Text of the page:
Social evolution is the area of evolutionary biology that studies how social interactions, arise, change, and are maintained. A particular focus is on how cooperative behavior can be beneficial despite the intuitive advantages of being selfish. In other words, how what is good for the group is good for you.
Think of some of the important discoveries over time that have benefited society. Things that were part of societal/cultural evolution. Automobiles, light bulbs, telephones, printing presses - perhaps the most important - all caused great leaps in our culture. The printing press brought news, current events, and books to society at large. That kick started the spread of knowledge which opened up society to a virtual wealth of advancements that continues today.
That leaves us with a negotiated settlement, something that seems to be extinct, along with dinosaurs. It is tough to negotiate without civility and I have noted several times on this blog that civility seemingly left the room. It is somehow ironic that the Senate is negotiating a secondary aid package to support the economy - an economy that is in serious trouble thanks to the Covid-19 pandemic. Fittingly enough, the difference of about 2 trillion dollars between the Democrats approach as seen in the bill from the House and the GOP led Senate has some major sticking points.
Each of the three methods is able to be used in almost any circumstance, although each has its own unique value. Revolutionary change is typically used during the birth of a nation - ie. the American Revolution and the Civil War. One succeeded and the other failed. The world has seen many revolutions over the years and I suspect there are many yet to come.
Social evolutionary change is constant as technology advances and changes at a rapid pace. At times it outpaces the ability to govern - look at the impact of social media, and the inability to effectively regulate it. Look at the 2016 and 2018 elections and the effect of Social media on each of them.
Negotiation should be a constant in our social system - with luck it will again take its rightful place as the most effective and relied upon vehicle of change. It forces us to look the other side in the eye and find common ground that is acceptable to all sides in an event. It forces all sides to consider the other sides. Social evolution, on its surface, seems like the best thing to combine with negotiation to effect change. But, social evolution, unchecked or not regulated can institutionalize problems. Look at what it did for white privilege. No, not all white people are racists but they have benefited from a system envisioned by slave owning white men for other white men.White privilege does not mean you did not work your butt off to build a successful life, you probably did. But along the way you probably got a few boosts you weren't even aware of. Fortunately men of vision saw the benefit of abolishing slavery and eventually allowing women to vote. Now we need to finish the job and ensure the playing field is fair and everyone has a real chance at success - as long as they are willing to work for it.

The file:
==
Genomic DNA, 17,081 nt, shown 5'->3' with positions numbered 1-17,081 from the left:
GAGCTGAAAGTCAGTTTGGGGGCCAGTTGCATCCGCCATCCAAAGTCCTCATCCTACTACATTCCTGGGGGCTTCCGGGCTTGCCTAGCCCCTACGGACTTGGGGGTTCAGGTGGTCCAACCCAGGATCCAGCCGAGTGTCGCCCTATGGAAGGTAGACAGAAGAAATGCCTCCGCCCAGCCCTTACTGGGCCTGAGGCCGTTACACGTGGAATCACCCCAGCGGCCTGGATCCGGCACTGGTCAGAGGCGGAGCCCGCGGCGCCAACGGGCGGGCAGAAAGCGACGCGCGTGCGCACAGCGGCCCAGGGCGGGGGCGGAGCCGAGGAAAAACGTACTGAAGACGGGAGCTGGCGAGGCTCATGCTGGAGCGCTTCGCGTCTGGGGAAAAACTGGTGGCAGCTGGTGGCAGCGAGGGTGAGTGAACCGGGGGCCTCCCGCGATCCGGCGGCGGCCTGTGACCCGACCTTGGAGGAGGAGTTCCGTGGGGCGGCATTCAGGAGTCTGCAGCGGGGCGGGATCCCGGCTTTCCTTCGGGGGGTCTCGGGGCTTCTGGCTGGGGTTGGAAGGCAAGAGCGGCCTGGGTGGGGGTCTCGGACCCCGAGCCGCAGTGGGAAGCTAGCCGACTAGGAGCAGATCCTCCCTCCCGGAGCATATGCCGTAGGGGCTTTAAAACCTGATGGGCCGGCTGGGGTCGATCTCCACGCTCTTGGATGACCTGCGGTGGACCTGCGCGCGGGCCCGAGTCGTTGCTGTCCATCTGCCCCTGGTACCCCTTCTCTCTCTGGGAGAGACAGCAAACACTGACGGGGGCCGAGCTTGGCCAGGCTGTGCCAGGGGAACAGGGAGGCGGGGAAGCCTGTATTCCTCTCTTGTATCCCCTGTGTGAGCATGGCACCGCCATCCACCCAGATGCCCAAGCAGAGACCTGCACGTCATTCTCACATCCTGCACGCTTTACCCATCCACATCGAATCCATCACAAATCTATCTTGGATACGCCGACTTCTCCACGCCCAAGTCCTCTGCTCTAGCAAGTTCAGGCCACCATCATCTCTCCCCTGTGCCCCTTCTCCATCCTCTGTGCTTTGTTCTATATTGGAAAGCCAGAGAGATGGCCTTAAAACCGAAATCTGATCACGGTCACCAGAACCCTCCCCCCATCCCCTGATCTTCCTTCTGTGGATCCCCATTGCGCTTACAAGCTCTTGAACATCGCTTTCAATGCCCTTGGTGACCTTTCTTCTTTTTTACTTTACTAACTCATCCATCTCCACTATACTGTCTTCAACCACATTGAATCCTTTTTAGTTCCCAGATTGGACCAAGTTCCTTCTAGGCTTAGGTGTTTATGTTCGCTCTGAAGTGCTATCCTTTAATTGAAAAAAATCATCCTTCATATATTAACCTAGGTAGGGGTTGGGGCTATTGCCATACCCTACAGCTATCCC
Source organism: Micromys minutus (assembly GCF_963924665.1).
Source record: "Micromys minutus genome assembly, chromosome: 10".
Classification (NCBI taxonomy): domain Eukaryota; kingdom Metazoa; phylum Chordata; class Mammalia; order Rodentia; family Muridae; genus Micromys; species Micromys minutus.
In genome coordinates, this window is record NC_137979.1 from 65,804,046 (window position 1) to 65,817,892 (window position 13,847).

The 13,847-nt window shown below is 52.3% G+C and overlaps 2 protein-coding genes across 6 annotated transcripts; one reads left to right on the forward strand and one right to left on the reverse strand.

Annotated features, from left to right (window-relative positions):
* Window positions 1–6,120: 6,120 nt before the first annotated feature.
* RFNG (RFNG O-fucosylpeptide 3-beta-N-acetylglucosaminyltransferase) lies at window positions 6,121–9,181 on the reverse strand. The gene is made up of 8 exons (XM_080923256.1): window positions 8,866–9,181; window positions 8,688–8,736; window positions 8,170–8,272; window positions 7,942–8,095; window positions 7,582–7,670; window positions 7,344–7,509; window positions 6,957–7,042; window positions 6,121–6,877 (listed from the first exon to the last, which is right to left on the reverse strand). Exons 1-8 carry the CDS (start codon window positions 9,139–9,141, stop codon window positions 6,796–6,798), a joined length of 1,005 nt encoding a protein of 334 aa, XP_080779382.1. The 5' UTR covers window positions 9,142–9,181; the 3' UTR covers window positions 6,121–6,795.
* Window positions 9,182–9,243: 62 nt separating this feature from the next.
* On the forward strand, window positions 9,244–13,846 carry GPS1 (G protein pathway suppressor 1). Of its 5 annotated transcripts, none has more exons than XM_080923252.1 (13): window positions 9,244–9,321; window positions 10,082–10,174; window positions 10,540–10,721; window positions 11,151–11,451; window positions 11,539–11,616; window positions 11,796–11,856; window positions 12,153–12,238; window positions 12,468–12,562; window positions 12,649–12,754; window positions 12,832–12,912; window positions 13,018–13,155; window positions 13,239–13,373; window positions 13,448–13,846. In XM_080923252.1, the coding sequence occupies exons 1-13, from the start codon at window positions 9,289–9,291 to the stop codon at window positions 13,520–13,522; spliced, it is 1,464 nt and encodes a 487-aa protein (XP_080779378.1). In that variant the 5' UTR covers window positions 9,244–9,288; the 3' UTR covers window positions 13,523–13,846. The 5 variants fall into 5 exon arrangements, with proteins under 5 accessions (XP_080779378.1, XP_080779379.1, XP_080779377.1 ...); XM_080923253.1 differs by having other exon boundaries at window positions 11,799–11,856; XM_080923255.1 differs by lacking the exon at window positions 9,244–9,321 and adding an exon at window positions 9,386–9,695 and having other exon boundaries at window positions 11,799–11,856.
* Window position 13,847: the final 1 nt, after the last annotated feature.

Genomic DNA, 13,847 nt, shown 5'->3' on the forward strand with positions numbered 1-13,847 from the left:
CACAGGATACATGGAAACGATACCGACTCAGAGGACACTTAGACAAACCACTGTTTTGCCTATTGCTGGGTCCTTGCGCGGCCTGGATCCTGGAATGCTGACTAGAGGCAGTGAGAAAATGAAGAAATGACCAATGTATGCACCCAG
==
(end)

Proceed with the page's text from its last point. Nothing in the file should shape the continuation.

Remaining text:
Capitalism has shown over the years to be the best way to build and grow a thriving economy. But it feeds greed in some and that leads to corruption. It falls to us to wear our big boy/girl pants and take the proper steps to keep the system fair. Look at what Jeff Bezos has done with Amazon as an example. He built an enormous company that employs thousands that is sticking its fingers into any economic pie it encounters. But wait - it drives small businesses away you scream indignantly. Not really - do you know that 50% or more of Amazon's sales come from third-party small businesses in partnership with Amazon?
Finally, IMO there is no simple answer to the topic posed by the old fossil this week. All three options are sufficiently flawed so as to require interaction with one or both of the others. We live in a hybrid world so you'd better learn to be flexible, think on your feet. and improve your long game strategies.
That's my quick take on this week's topic. Ill see you next week for another round of 6-1 bloggers where we all write on the same topic. Be sure to visit my cohorts at their blogs to see what they think about this week's topic Sanjana, Padmum, Raju, Conrad, & Ramana.